Faculty note: Prof. Chu shares insights on sport psychology, sleep, and productivity in the Deep Into Sleep Podcast

Do you know many world-class athletes such as LeBron James and Usain Bolt are “sleep champions”? Assistant Prof. and Chair of Sport, Exercise, and Performance Psychology Prof. Alan Chu shares his insights on sport psychology, sleep, and productivity in the most recent episode of the Deep Into Sleep Podcast hosted by a clinical psychologist.

UW-Green Bay Psychology student Hayley Verbenten shares virtual learning advice

Although UW-Green Bay is intending to be open in fall and welcoming faculty, staff and students back on campus, some classes originally scheduled for in-person instruction will be moving online or having online aspects to them for the safety of the UW-Green Bay community. Current UW-Green Bay students who transitioned to online learning in Spring 2020 demonstrated that they are resilient problem-solvers and describe their experiences while providing some advice to future students…

Hayley Verbenten

Hayley Verbenten is a junior Psychology major with an emphasis in Mental Health and an Education minor.

“Personally, I thought I would struggle with having all online classes when we were told we would have to make the transition in spring. I was used to having one or two online classes and the rest in-person. I like the structure of having in person classes, and it serves as a reminder for me to make sure I am getting all of my homework and studying done. When moving to online classes, I tried to make sure I treated them as normal classes. I would set aside certain times and days for each class, as well as time to study and do any extra work required for the class. I always kept an assignment notebook to keep myself organized. Working ahead is always a good option if possible!

There are so many peer mentors, faculty advisors and other professors that are willing to help if you are having trouble with online classes. We also have an IT department that is great for all questions with printers, computers, etc.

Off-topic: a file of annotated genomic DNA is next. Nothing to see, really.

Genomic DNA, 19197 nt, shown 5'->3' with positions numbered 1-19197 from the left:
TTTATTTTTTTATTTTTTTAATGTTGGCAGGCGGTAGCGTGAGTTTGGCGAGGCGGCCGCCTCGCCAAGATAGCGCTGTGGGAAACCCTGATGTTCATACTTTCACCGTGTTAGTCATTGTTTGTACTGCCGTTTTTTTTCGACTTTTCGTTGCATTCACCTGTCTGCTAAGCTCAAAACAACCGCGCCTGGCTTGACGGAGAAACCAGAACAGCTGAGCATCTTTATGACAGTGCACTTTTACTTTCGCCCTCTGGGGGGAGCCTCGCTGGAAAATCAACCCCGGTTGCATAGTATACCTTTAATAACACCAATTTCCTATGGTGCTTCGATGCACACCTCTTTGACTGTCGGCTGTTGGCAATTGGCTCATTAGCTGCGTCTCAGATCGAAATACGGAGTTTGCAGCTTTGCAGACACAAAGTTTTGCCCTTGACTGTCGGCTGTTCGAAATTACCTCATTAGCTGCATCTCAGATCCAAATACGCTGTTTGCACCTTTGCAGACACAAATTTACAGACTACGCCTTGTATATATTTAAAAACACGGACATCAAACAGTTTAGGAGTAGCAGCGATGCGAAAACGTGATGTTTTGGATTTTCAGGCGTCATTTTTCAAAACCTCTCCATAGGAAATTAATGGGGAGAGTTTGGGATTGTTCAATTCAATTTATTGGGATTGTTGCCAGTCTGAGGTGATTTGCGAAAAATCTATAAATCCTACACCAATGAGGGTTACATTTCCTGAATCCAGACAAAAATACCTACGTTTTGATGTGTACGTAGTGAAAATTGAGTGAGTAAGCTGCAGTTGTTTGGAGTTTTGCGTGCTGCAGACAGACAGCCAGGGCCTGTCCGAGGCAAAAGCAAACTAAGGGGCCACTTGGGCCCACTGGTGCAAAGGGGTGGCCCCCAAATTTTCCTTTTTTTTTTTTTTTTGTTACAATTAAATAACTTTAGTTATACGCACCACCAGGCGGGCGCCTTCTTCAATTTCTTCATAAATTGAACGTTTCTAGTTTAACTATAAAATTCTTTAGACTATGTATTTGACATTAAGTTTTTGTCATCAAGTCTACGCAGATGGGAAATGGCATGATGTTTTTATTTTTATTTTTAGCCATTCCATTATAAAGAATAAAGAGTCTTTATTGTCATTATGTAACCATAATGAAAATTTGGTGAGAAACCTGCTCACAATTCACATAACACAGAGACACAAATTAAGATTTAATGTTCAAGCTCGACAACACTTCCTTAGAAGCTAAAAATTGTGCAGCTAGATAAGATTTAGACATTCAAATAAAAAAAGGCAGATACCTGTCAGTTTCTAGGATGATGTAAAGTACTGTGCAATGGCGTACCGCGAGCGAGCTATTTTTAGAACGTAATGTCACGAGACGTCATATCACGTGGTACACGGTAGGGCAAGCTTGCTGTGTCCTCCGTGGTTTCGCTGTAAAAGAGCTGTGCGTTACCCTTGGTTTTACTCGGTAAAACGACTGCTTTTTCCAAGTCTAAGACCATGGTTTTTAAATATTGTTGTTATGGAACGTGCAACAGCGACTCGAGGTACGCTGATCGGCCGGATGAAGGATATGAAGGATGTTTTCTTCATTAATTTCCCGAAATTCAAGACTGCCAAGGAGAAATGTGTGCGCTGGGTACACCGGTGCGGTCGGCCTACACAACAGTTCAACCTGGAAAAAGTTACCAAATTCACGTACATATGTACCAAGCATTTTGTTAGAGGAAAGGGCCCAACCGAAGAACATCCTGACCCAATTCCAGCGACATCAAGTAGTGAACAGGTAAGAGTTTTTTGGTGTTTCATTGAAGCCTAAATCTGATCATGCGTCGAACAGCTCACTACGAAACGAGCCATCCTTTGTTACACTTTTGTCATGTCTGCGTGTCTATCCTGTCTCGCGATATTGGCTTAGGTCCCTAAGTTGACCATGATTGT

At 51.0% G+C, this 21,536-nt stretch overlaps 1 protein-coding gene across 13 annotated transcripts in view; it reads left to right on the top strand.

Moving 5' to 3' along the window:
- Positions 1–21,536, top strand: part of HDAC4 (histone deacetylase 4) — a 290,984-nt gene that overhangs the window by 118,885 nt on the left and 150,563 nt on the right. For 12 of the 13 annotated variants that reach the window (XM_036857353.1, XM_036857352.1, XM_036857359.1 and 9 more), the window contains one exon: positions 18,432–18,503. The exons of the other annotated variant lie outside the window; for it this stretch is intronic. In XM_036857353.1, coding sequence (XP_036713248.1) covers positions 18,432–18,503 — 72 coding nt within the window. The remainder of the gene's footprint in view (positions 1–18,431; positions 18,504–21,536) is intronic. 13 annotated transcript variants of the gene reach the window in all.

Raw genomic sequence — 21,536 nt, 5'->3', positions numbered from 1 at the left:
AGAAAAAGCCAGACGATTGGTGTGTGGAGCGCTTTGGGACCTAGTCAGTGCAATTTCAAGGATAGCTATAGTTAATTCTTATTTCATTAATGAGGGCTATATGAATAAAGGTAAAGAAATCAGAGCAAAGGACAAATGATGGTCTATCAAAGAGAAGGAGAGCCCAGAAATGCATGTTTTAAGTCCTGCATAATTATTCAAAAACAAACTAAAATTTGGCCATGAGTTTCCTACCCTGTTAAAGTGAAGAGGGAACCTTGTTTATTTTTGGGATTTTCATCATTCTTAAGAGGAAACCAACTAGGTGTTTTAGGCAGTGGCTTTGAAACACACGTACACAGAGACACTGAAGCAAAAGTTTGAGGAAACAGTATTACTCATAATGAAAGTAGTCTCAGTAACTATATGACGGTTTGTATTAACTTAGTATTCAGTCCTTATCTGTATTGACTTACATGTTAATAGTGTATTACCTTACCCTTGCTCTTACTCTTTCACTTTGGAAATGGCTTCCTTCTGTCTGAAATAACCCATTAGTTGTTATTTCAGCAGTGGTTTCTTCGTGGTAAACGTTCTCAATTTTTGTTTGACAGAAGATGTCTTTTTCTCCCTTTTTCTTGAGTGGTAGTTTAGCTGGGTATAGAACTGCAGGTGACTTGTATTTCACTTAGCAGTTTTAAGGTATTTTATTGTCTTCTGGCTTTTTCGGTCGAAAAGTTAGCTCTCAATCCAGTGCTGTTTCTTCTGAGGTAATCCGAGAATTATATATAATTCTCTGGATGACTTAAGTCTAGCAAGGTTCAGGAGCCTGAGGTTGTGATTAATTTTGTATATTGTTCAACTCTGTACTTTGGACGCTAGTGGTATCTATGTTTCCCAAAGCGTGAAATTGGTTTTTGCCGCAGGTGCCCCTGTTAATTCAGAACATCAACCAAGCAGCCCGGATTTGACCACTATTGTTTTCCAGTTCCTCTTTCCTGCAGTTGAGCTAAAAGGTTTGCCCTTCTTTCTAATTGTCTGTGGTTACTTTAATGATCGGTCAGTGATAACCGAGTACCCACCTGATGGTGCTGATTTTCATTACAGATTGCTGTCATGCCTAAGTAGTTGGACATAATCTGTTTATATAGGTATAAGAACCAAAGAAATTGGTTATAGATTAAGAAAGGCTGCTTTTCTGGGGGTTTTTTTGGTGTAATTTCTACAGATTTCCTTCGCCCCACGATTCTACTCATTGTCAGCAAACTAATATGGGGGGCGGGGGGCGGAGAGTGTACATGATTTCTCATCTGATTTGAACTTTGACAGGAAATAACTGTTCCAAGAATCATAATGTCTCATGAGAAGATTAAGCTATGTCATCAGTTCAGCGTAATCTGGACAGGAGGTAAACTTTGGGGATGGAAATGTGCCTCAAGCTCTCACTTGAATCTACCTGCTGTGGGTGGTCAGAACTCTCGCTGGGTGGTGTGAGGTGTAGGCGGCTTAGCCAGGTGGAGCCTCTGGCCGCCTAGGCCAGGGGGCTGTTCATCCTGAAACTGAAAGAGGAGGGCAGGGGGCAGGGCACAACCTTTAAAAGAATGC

The most important things are to make sure you stay organized, and don’t be afraid to reach out for help! It is better to ask for help right away than fall behind.”

Weight loss a goal? Assistant Prof. Chu has advice

UW-Green Bay Assistant Prof. and Chair of Sport, Exercise, and Performance Psychology Alan Chu (Psychology) shared his insights on using the power of “yet” (a growth mindset) MyFitnessPal’s post titled 8 Strategies to Boost Weight Loss, According to Psychologists. “Success in school, work, sports and almost every area of human endeavor can be dramatically influenced by our mindset about our talents and abilities,” says Prof. Chu, “A growth mindset frames abilities and situations as changeable with hard work, and a fixed mindset frames abilities as inborn and not changeable.” To try it, Chu recommends adding the word “yet” to any challenge you’re currently dealing with. For instance: I haven’t reached my ideal weight … yet. I’m not making it to the gym three times a week … yet. I haven’t figured out an eating plan that works for me … yet. These types of statements signal to your brain that even though things aren’t exactly how you want them to be right now, you can get where you want to go with time and effort.

 

UW-Green Bay student Ben Dresdow talks about virtual learning

Although UW-Green Bay is intending to be open in fall and welcoming faculty, staff and students back on campus, some classes originally scheduled for in-person instruction will be moving online or having online aspects to them for the safety of the UW-Green Bay community. Current UW-Green Bay students who transitioned to online learning in Spring 2020 demonstrated that they are resilient problem-solvers and describe their experiences while providing some advice to future students…

Ben Dresdow is a junior majoring in Psychology with a minor in Spanish.

Ben Dresdow